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Eye-in-Hand Introduction

Overview #

The TM Robot’s built-in Vision Designer system integrates hands, eyes, and brains of conventional robots into one. This not only enables users to execute high-precision jobs but also provides flexibility for fast line changes. Regarding hardware operation, users can move the robot to right above the object and press the Vision button on the camera to generate a Vision node in TMflow for subsequent visual job programming. Refer to the relevant Hardware Installation Manual for the position of the buttons.

TMvision is designed for coordinate adjustment and vision job administration, and users can set parameters of visual features on lighting and imaging in the Vision node to enhance the speed and quality of identification. Refer to the following chapters for details and instructions.

Vision Base System Positioning Mode #

TM Robot comes with a 2D camera as the built-in vision system that supports the positioning model on the object-oriented base or the robot alignment-oriented base. For the object-oriented base positioning model, users must create a workspace and make sure the workspace is parallel to the object. Failure to do so may result in distorted imaging and visual identification job failures. TMvision offers four positioning methods: TM Landmark, fixed-point, visual servoing, and object-based calibration as described below.

TM Landmark #

TM Landmark provides a fast, simple, and flexible base system positioning method as a reference to the environment. Capturing TM Landmark with TM Robot will generate the position information of six degrees of freedom (including X, Y, Z, RX, RY, RZ) once to build a base system accordingly for users to record the following points and motions.

When the robot is repurposed or relocated when the relative position of the robot and landmark changed, it’s simple – use the robot to take a photo of the TM landmark again, to regain 6 DoFs of the new location and renew the landmark base system. The recorded points and motions on the Landmark base system will be converted to the base system automatically to make the robot move to the same TM Landmark is a 0.2 cm thick and 5×5 cm square plastic plate as shown in the figure below.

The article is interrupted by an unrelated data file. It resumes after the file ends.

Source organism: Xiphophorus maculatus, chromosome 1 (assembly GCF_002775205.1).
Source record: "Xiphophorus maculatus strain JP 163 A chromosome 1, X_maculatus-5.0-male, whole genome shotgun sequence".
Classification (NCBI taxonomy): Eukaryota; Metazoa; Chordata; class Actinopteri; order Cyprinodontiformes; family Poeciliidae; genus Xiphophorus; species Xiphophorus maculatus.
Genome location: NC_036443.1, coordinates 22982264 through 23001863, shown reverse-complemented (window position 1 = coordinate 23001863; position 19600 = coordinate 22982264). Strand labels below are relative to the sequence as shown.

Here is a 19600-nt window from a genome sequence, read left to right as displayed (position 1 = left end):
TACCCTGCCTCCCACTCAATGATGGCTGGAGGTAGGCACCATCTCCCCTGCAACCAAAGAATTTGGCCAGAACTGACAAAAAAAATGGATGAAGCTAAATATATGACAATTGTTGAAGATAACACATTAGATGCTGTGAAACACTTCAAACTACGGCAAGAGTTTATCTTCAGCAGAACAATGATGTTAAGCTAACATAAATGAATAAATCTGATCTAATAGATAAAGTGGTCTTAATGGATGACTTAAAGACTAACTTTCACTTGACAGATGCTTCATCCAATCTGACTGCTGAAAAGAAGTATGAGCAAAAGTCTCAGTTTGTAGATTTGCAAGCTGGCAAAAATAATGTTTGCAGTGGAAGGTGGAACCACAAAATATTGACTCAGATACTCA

By capturing and recognizing TM Landmark’s black and white borders and central graphic features through TM Robot’s EIH camera, the robot can create the base system in the center of the TM Landmark’s black and white border.

Note that the accuracy of landmark positioning is not sufficient for identification and alignment purpose.

In principle, TM Landmark is not designed for users to have the robot directly go to individual points or execute motions after creating a base system. Instead, it is an alignment tool to lead the robot toward a valid visual point. Users should use the TM Robot visual positioning function to identify and locate the object in the last step to get the best results.

Fixed Positioning #

The fixed positioning function is designed with a pre-set object placement area and pre-set height for vision jobs. Users can create a workspace with the TM calibration plate. When using the TM calibration plate for fixed-point alignment, the relative height of the camera and the work plane are also defined. When using fixed-point alignment to establish a workspace, users must ensure that the absolute height of the camera and object is equal to the workspace created by the TM calibration plate.

Servoing #

The servoing function is for users to define the object features. In each servoing process, TMvision automatically sets the robot position based on the defined object to return the relative position of the camera and object.

Object-based Calibration #

The principle of object-based calibration is basically teaching as servoing and ending as fixed-point positioning. First, run the tilt correction with the calibration plate to define the visual servoing workspace with the actual workpiece and convert it to the fixed point positioning with calculations. Since the servo calibration is used only when defining the workspace for the first time, the robot will place the workpiece at the four corners of the camera’s field of view to create the workspace with four movements and make the fixed-point positioning calculation with the workspace accordingly. This takes advantage of the fixed positioning’s speed for positioning and the servoing without the calibration plate. For the object calibration, the features of the object should not be too big to fit in the field of view during the servo calibration.

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